See also: sun-dry


Alternative formsEdit


From Middle English sundry, sondry, sindry, from Old English syndriġ (separate, single; sundry, various, distinct; special, private, peculiar, exceptional, particular; characteristic; (distributive) one each), from sundor (asunder, apart, separately); equivalent to sunder +‎ -y. Cognate with Low German sunderig (single, special), Middle High German sunderig (separate, special, private), Swedish söndrig (broken, tattered), Dutch zonderlijk (separate) and more common Dutch afzonderlijk (separate).


  • (US) IPA(key): /ˈsʌn.dɹi/
  • (file)



  1. (obsolete) Separate; distinct; diverse.
  2. (obsolete) Individual; one for each.
  3. Several; diverse; more than one or two; various.
    • 14th century, Geoffrey Chaucer, The Canterbury Tales
      Thanne longen folk to goon on pilgrimages / And palmeres for to seken straunge strondes / To ferne halwes, kowthe in sondry londes;
    • 1886-88, Richard F. Burton, The Supplemental Nights to the Thousand Nights and a Night:
      Thereupon, quoth he, "O woman, for sundry days I have seen thee attend the levée sans a word said; so tell me an thou have any requirement I may grant."
  4. Consisting of a haphazard assortment of different kinds; miscellaneous.


Derived termsEdit

Related termsEdit


sundry (plural sundries)

  1. (usually in the plural) A minor miscellaneous item.
    • 1865, Frances Freeling Broderip, Crosspatch, the Cricket, and the Counterpane, page 16,
      Here she kept her scarlet cloak, her Sunday shoes, her best cap and apron, and her steeple-crowned hat; but down at the very bottom, underneath her new checked petticoat, she found a little bag of sundries, which might serve her purpose, and which she sat down to examine at her leisure.
    • 1924 March, Advertisement, Popular Mechanics, page 192,
      Our big free catalog illustrates and describes parts, equipment and sundries that our more than a million riders may need.
    • 1931 June, Advertisement, Boys′ Life, page 54,
      It pays you to buy from Bicycle Specialists We have been in business 40 years, and can offer you positively the lowest prices for high-grade bicycles, tires and sundries.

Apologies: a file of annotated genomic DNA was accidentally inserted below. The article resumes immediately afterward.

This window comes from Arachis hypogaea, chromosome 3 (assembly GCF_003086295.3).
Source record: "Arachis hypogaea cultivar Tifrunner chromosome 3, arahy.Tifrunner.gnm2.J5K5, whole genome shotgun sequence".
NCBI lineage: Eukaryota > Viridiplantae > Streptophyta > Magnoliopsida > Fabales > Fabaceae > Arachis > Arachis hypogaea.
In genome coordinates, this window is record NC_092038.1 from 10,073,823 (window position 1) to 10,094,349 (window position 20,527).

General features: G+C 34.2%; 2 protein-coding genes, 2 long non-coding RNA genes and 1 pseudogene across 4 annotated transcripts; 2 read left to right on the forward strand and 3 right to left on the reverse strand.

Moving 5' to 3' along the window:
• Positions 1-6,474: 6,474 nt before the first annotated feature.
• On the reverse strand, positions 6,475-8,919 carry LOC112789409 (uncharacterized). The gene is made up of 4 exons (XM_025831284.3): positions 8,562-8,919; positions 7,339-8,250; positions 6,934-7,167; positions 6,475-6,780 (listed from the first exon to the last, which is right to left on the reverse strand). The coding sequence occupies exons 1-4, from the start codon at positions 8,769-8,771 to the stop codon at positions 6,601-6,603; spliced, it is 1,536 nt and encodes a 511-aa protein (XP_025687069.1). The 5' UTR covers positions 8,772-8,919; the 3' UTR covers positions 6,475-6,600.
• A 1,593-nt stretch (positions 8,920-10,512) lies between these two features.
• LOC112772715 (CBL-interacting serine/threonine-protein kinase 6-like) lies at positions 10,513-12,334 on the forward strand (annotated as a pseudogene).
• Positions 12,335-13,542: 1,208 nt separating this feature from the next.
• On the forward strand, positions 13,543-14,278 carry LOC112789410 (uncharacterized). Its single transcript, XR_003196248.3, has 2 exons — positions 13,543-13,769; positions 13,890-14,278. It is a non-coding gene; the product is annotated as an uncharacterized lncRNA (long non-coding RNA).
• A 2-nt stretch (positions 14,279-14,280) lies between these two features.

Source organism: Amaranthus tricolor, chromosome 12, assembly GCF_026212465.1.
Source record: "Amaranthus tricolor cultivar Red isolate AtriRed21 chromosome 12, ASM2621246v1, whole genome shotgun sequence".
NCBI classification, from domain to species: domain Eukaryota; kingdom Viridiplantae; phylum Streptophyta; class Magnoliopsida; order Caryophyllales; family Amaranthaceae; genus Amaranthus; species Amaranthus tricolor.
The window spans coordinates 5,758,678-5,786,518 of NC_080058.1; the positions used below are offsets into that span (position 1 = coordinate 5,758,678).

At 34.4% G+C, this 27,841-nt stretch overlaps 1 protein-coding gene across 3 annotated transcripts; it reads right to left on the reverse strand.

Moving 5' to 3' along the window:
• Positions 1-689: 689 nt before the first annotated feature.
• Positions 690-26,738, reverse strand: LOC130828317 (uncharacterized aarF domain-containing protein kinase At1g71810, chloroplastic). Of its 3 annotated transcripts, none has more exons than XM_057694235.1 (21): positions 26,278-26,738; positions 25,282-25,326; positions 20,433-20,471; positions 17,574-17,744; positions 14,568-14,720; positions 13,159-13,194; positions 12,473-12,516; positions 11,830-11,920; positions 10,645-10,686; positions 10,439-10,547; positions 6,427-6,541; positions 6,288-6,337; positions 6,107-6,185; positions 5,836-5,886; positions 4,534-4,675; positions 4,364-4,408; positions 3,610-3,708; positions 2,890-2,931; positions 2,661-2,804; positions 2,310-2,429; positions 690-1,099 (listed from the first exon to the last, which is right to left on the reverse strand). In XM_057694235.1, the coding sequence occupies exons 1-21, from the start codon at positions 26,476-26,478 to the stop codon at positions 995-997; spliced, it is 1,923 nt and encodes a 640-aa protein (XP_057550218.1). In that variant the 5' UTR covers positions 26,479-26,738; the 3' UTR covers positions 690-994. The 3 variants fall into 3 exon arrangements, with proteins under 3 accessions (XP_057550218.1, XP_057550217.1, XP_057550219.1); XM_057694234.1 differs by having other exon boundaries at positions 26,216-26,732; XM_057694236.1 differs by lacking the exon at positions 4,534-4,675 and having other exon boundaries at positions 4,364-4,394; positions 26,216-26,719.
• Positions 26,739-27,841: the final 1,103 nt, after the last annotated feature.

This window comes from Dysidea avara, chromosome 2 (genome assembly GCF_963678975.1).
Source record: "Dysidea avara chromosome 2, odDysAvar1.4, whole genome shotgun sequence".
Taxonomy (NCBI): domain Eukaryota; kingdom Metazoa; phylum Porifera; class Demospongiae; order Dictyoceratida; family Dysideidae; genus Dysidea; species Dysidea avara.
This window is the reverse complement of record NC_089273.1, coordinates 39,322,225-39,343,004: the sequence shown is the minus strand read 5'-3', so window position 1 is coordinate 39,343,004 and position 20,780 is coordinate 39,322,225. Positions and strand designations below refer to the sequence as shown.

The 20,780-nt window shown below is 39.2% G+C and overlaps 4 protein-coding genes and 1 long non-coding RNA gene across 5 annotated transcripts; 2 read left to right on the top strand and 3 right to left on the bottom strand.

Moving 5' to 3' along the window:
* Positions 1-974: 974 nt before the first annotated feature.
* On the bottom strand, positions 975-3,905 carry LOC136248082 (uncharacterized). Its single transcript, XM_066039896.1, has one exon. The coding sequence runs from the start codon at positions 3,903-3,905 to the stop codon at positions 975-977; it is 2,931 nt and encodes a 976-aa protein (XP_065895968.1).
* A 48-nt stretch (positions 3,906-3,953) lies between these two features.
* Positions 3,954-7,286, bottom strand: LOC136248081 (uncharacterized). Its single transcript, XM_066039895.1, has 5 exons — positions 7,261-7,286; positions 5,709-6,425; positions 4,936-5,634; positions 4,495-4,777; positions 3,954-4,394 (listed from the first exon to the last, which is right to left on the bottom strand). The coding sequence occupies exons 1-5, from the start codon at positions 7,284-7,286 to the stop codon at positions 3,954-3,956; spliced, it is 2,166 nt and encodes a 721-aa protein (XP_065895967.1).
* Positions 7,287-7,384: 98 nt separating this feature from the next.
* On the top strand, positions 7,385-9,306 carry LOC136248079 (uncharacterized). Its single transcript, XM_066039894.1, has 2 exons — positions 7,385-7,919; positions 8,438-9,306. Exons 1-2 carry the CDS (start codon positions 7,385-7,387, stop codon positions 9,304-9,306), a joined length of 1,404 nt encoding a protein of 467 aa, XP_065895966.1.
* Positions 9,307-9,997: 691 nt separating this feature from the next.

2. (in the plural, accounting) A category for irregular or miscellaneous items not otherwise classified.
    • 1905, William Mott Steuart (United States Bureau of the Census), Special Reports: Mines and quarries 1902, page 476,
      Miscellaheous expenses,—This item includes rent and royalties of all descriptions, “taxes, insurance, interest, advertising, office supplies, law expenses, injuries and damages, telegraph and telephone service, gas, and all other sundries not reported elsewhere.”
    • 1910, William Mott Steuart, Thomas Commerford Martin (United States Bureau of the Census), Street and Electric Railways 1907, page 181,
      In 1902 franchise values were largely carried as sundries, but it is a very common practice to charge these values to cost of construction and equipment.
    • 2009, Neville Box, VCE Accounting Units 3 & 4, 4th Edition, unnumbered page,
      Any payment listed in the Sundries column must be posted individually to the appropriate ledger account.
    • 2011, Robert Rodgers, Peter Lucas, Bookkeeping and Accounting Essentials, page 105,
      The petty cash book classifies payments as petrol and oils, postage, office, sundries and GST paid.
  3. (usually in the plural, cricket, chiefly Australia) An extra.
    • 1954, Percy Taylor, Richmond′s 100 years of cricket: The Story of the Richmond Cricket Club, 1854-1954, unidentified page,
      The wicketkeeper for Williamstown had a bad day, as sundries topped the score with 30.
    • 1998, Donald Bradman, The Art of Cricket, page 167,
      In the modern era I sometimes feel the emphasis has erroneously shifted towards placing unwarranted importance on how few sundries are recorded.
    • 1999, Ashok Kumar, DPH Sports Series: Cricket, Discovery Publishing House, India, page 145,
      As for sundries, these are very often caused by erratic bowling or a nasty pitch.

Derived termsEdit



  1. Various people.
    • 1902, John Buchan, The Outgoing of the Tide
      To be the bride of Christ was the thought that filled her heart; and when, at the fencing of the table, Dr. Chrystal preached from Matthew nine and fifteen, 'Can the children of the bridechamber mourn as long as the bridegroom is with them?' it was remarked by sundry that Ailie's face was liker the countenance of an angel than of a mortal lass.